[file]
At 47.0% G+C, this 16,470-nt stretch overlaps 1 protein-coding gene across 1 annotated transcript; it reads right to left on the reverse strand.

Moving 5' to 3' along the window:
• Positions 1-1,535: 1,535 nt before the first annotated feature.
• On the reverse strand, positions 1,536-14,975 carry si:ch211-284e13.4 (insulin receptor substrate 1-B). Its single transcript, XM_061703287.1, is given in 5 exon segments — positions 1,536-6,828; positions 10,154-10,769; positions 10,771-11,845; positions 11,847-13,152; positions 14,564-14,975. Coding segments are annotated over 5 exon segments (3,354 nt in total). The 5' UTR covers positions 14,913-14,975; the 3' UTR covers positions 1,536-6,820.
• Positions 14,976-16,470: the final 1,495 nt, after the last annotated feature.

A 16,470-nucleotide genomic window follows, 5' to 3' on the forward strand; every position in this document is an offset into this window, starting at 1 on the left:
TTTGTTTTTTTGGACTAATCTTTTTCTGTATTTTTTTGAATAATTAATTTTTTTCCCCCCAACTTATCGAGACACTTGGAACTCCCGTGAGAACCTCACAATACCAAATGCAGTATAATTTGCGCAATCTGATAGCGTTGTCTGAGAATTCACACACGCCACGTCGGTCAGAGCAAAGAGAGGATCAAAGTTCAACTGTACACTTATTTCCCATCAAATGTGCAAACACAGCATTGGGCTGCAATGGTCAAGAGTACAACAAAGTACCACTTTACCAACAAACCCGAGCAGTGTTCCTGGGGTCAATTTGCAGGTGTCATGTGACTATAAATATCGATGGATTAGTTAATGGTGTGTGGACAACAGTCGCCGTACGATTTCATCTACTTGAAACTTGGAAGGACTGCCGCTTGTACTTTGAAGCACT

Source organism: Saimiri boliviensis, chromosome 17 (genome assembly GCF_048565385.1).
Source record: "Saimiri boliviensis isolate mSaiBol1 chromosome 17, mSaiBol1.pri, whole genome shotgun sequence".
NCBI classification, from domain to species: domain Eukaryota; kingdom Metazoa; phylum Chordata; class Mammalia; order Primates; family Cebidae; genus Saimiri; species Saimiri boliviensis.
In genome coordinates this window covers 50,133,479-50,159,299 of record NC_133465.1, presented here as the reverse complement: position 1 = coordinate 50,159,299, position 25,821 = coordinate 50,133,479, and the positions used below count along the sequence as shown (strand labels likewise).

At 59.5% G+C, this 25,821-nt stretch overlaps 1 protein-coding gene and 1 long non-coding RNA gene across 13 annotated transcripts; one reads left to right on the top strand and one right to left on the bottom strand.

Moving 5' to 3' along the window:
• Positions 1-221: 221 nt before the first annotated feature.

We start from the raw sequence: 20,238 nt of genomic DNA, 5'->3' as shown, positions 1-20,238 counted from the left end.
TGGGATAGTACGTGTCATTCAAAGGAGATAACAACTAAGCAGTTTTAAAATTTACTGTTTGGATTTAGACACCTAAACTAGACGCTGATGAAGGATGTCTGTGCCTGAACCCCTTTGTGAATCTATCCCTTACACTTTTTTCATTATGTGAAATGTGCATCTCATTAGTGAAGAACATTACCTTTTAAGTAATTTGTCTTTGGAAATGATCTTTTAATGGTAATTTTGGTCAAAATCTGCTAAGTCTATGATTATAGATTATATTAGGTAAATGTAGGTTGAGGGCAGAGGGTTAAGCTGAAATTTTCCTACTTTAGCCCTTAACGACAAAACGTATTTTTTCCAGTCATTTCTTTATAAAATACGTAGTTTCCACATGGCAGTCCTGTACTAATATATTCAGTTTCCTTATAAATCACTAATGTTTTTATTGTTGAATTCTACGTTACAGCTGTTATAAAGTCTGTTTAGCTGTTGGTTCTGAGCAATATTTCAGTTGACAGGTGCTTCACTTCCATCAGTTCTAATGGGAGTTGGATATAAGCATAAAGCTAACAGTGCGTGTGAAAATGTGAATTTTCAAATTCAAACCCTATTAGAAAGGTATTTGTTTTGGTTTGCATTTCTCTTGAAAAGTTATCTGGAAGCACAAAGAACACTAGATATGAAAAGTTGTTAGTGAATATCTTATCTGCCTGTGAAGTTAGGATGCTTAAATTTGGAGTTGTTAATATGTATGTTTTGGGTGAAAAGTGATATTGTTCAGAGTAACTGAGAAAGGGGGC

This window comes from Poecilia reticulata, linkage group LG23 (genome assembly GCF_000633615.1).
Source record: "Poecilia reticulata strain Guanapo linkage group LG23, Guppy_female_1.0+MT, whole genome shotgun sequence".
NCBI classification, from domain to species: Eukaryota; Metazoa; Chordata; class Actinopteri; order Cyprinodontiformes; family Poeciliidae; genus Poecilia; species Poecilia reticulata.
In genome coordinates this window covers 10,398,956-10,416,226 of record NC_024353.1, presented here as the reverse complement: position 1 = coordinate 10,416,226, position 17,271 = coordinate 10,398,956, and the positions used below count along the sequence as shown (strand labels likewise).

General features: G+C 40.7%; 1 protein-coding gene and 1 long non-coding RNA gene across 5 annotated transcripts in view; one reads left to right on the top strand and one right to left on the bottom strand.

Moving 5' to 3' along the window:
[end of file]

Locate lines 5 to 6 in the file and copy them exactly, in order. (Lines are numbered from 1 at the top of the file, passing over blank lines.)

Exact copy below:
• Positions 14,976-16,470: the final 1,495 nt, after the last annotated feature.

A 16,470-nucleotide genomic window follows, 5' to 3' on the forward strand; every position in this document is an offset into this window, starting at 1 on the left: